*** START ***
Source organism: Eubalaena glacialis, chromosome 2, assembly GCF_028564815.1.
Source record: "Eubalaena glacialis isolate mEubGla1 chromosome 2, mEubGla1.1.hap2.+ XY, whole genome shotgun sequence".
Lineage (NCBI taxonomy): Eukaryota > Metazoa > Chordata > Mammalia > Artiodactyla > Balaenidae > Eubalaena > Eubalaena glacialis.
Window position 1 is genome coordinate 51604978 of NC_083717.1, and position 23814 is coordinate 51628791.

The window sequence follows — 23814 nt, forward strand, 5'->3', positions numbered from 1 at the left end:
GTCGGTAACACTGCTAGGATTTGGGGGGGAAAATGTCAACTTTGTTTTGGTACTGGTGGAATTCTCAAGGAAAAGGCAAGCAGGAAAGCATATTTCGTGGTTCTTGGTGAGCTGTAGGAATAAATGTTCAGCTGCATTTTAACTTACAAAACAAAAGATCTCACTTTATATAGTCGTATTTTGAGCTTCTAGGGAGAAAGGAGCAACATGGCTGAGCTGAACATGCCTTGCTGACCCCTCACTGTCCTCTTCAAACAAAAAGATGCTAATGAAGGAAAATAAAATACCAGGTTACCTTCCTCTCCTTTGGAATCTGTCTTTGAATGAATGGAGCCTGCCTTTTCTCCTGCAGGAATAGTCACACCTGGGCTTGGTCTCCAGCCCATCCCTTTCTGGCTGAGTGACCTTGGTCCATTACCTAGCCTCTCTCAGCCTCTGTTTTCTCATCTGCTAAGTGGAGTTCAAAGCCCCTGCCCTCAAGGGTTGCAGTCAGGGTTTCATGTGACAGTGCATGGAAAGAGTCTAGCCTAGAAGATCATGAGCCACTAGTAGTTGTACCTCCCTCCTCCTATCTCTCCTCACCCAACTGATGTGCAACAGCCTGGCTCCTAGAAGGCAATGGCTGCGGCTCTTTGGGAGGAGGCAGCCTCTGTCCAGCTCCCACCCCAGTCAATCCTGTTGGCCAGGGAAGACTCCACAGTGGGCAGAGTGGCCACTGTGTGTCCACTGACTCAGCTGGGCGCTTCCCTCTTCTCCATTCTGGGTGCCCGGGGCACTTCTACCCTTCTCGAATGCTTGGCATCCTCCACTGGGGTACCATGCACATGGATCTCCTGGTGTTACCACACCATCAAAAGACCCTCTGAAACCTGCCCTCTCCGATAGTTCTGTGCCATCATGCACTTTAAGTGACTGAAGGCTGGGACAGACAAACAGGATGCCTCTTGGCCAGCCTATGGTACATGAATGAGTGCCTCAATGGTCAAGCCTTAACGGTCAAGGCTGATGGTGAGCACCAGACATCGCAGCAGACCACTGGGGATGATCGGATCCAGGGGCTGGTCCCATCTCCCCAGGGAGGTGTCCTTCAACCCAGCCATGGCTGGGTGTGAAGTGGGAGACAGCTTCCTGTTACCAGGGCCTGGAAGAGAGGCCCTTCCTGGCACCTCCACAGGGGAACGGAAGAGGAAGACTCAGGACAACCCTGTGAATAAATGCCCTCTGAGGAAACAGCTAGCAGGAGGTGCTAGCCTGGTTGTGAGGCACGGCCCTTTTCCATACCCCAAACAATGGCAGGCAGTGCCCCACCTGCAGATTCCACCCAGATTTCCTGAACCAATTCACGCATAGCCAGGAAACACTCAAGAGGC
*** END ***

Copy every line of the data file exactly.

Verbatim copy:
Source organism: Eubalaena glacialis, chromosome 2, assembly GCF_028564815.1.
Source record: "Eubalaena glacialis isolate mEubGla1 chromosome 2, mEubGla1.1.hap2.+ XY, whole genome shotgun sequence".
Lineage (NCBI taxonomy): Eukaryota > Metazoa > Chordata > Mammalia > Artiodactyla > Balaenidae > Eubalaena > Eubalaena glacialis.
Window position 1 is genome coordinate 51604978 of NC_083717.1, and position 23814 is coordinate 51628791.

The window sequence follows — 23814 nt, forward strand, 5'->3', positions numbered from 1 at the left end:
GTCGGTAACACTGCTAGGATTTGGGGGGGAAAATGTCAACTTTGTTTTGGTACTGGTGGAATTCTCAAGGAAAAGGCAAGCAGGAAAGCATATTTCGTGGTTCTTGGTGAGCTGTAGGAATAAATGTTCAGCTGCATTTTAACTTACAAAACAAAAGATCTCACTTTATATAGTCGTATTTTGAGCTTCTAGGGAGAAAGGAGCAACATGGCTGAGCTGAACATGCCTTGCTGACCCCTCACTGTCCTCTTCAAACAAAAAGATGCTAATGAAGGAAAATAAAATACCAGGTTACCTTCCTCTCCTTTGGAATCTGTCTTTGAATGAATGGAGCCTGCCTTTTCTCCTGCAGGAATAGTCACACCTGGGCTTGGTCTCCAGCCCATCCCTTTCTGGCTGAGTGACCTTGGTCCATTACCTAGCCTCTCTCAGCCTCTGTTTTCTCATCTGCTAAGTGGAGTTCAAAGCCCCTGCCCTCAAGGGTTGCAGTCAGGGTTTCATGTGACAGTGCATGGAAAGAGTCTAGCCTAGAAGATCATGAGCCACTAGTAGTTGTACCTCCCTCCTCCTATCTCTCCTCACCCAACTGATGTGCAACAGCCTGGCTCCTAGAAGGCAATGGCTGCGGCTCTTTGGGAGGAGGCAGCCTCTGTCCAGCTCCCACCCCAGTCAATCCTGTTGGCCAGGGAAGACTCCACAGTGGGCAGAGTGGCCACTGTGTGTCCACTGACTCAGCTGGGCGCTTCCCTCTTCTCCATTCTGGGTGCCCGGGGCACTTCTACCCTTCTCGAATGCTTGGCATCCTCCACTGGGGTACCATGCACATGGATCTCCTGGTGTTACCACACCATCAAAAGACCCTCTGAAACCTGCCCTCTCCGATAGTTCTGTGCCATCATGCACTTTAAGTGACTGAAGGCTGGGACAGACAAACAGGATGCCTCTTGGCCAGCCTATGGTACATGAATGAGTGCCTCAATGGTCAAGCCTTAACGGTCAAGGCTGATGGTGAGCACCAGACATCGCAGCAGACCACTGGGGATGATCGGATCCAGGGGCTGGTCCCATCTCCCCAGGGAGGTGTCCTTCAACCCAGCCATGGCTGGGTGTGAAGTGGGAGACAGCTTCCTGTTACCAGGGCCTGGAAGAGAGGCCCTTCCTGGCACCTCCACAGGGGAACGGAAGAGGAAGACTCAGGACAACCCTGTGAATAAATGCCCTCTGAGGAAACAGCTAGCAGGAGGTGCTAGCCTGGTTGTGAGGCACGGCCCTTTTCCATACCCCAAACAATGGCAGGCAGTGCCCCACCTGCAGATTCCACCCAGATTTCCTGAACCAATTCACGCATAGCCAGGAAACACTCAAGAGGC